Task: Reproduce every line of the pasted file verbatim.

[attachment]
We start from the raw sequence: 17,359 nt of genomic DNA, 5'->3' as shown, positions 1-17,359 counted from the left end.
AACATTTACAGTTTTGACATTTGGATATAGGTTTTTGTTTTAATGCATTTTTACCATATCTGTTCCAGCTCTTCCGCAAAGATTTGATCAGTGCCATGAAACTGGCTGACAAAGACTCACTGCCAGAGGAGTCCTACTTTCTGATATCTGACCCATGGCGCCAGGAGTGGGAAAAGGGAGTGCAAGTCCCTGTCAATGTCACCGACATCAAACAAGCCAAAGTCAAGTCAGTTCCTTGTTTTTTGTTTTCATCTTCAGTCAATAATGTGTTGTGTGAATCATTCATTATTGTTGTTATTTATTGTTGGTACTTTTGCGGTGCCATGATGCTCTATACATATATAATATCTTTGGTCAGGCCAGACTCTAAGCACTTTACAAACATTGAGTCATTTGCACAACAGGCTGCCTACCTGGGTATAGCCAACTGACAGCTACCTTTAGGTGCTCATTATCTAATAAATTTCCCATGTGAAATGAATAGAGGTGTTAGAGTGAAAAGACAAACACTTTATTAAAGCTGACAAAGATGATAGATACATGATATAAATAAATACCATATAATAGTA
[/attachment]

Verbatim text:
We start from the raw sequence: 17,359 nt of genomic DNA, 5'->3' as shown, positions 1-17,359 counted from the left end.
AACATTTACAGTTTTGACATTTGGATATAGGTTTTTGTTTTAATGCATTTTTACCATATCTGTTCCAGCTCTTCCGCAAAGATTTGATCAGTGCCATGAAACTGGCTGACAAAGACTCACTGCCAGAGGAGTCCTACTTTCTGATATCTGACCCATGGCGCCAGGAGTGGGAAAAGGGAGTGCAAGTCCCTGTCAATGTCACCGACATCAAACAAGCCAAAGTCAAGTCAGTTCCTTGTTTTTTGTTTTCATCTTCAGTCAATAATGTGTTGTGTGAATCATTCATTATTGTTGTTATTTATTGTTGGTACTTTTGCGGTGCCATGATGCTCTATACATATATAATATCTTTGGTCAGGCCAGACTCTAAGCACTTTACAAACATTGAGTCATTTGCACAACAGGCTGCCTACCTGGGTATAGCCAACTGACAGCTACCTTTAGGTGCTCATTATCTAATAAATTTCCCATGTGAAATGAATAGAGGTGTTAGAGTGAAAAGACAAACACTTTATTAAAGCTGACAAAGATGATAGATACATGATATAAATAAATACCATATAATAGTA